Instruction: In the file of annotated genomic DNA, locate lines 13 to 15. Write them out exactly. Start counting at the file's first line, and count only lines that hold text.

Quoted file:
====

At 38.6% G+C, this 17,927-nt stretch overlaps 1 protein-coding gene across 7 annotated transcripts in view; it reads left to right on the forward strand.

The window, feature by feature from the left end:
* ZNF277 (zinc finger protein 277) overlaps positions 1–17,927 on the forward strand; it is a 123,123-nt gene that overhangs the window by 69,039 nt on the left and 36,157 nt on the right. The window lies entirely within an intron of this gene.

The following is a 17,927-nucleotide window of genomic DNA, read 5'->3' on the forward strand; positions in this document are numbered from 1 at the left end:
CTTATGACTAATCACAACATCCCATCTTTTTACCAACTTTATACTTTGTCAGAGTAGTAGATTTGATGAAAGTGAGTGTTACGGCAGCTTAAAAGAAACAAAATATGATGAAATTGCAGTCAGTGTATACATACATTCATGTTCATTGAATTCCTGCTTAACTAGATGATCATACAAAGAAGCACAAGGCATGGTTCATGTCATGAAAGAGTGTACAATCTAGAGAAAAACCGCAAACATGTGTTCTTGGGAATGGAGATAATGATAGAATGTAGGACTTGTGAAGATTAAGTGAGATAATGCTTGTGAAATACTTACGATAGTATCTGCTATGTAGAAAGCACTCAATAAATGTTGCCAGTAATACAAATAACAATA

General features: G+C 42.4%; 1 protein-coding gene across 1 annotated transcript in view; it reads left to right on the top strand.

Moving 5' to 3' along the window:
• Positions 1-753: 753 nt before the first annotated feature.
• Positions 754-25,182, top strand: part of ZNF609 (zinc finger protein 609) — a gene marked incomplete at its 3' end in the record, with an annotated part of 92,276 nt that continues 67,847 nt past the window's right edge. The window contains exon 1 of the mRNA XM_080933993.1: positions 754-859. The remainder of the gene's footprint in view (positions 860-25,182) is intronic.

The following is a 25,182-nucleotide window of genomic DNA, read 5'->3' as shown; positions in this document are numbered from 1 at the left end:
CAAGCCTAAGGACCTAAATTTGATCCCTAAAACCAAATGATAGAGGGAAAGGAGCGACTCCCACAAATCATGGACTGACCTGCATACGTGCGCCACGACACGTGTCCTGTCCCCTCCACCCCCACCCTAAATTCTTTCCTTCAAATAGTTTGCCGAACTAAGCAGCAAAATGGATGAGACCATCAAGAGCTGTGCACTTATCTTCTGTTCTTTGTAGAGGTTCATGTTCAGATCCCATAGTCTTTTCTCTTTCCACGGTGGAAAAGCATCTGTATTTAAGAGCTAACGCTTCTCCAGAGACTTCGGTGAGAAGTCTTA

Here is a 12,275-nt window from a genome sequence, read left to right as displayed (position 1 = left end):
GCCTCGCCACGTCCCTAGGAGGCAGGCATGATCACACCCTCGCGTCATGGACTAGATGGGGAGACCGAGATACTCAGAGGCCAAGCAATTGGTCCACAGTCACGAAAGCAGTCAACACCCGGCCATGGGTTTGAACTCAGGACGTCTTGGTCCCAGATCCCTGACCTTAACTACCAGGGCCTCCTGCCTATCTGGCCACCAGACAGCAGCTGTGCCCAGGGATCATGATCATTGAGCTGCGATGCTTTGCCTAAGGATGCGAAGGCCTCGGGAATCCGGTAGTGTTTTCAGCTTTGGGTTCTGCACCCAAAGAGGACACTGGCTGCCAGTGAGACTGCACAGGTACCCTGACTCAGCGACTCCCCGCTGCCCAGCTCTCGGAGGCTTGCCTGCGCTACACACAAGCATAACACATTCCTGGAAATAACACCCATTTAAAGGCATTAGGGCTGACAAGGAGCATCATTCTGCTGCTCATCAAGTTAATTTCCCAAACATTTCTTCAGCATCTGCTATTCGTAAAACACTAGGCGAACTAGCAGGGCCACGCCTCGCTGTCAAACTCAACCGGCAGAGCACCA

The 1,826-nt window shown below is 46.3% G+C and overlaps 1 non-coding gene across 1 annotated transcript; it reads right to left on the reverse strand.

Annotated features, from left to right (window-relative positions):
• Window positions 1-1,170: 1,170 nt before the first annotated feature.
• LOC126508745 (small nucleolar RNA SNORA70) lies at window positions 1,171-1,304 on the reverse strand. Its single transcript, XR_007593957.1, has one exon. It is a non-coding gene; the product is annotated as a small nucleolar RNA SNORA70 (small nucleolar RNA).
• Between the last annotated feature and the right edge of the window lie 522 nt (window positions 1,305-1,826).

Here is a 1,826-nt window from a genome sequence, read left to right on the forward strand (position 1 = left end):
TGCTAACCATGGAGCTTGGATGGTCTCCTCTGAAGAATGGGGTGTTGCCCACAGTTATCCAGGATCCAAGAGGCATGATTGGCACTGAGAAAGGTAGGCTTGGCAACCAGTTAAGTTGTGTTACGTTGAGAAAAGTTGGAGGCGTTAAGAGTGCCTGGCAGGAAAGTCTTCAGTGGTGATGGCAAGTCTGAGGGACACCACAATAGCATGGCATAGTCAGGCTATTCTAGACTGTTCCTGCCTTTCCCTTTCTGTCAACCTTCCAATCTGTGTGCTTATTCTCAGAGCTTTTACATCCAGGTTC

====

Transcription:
GCCTCGCCACGTCCCTAGGAGGCAGGCATGATCACACCCTCGCGTCATGGACTAGATGGGGAGACCGAGATACTCAGAGGCCAAGCAATTGGTCCACAGTCACGAAAGCAGTCAACACCCGGCCATGGGTTTGAACTCAGGACGTCTTGGTCCCAGATCCCTGACCTTAACTACCAGGGCCTCCTGCCTATCTGGCCACCAGACAGCAGCTGTGCCCAGGGATCATGATCATTGAGCTGCGATGCTTTGCCTAAGGATGCGAAGGCCTCGGGAATCCGGTAGTGTTTTCAGCTTTGGGTTCTGCACCCAAAGAGGACACTGGCTGCCAGTGAGACTGCACAGGTACCCTGACTCAGCGACTCCCCGCTGCCCAGCTCTCGGAGGCTTGCCTGCGCTACACACAAGCATAACACATTCCTGGAAATAACACCCATTTAAAGGCATTAGGGCTGACAAGGAGCATCATTCTGCTGCTCATCAAGTTAATTTCCCAAACATTTCTTCAGCATCTGCTATTCGTAAAACACTAGGCGAACTAGCAGGGCCACGCCTCGCTGTCAAACTCAACCGGCAGAGCACCA

The 1,826-nt window shown below is 46.3% G+C and overlaps 1 non-coding gene across 1 annotated transcript; it reads right to left on the reverse strand.

Annotated features, from left to right (window-relative positions):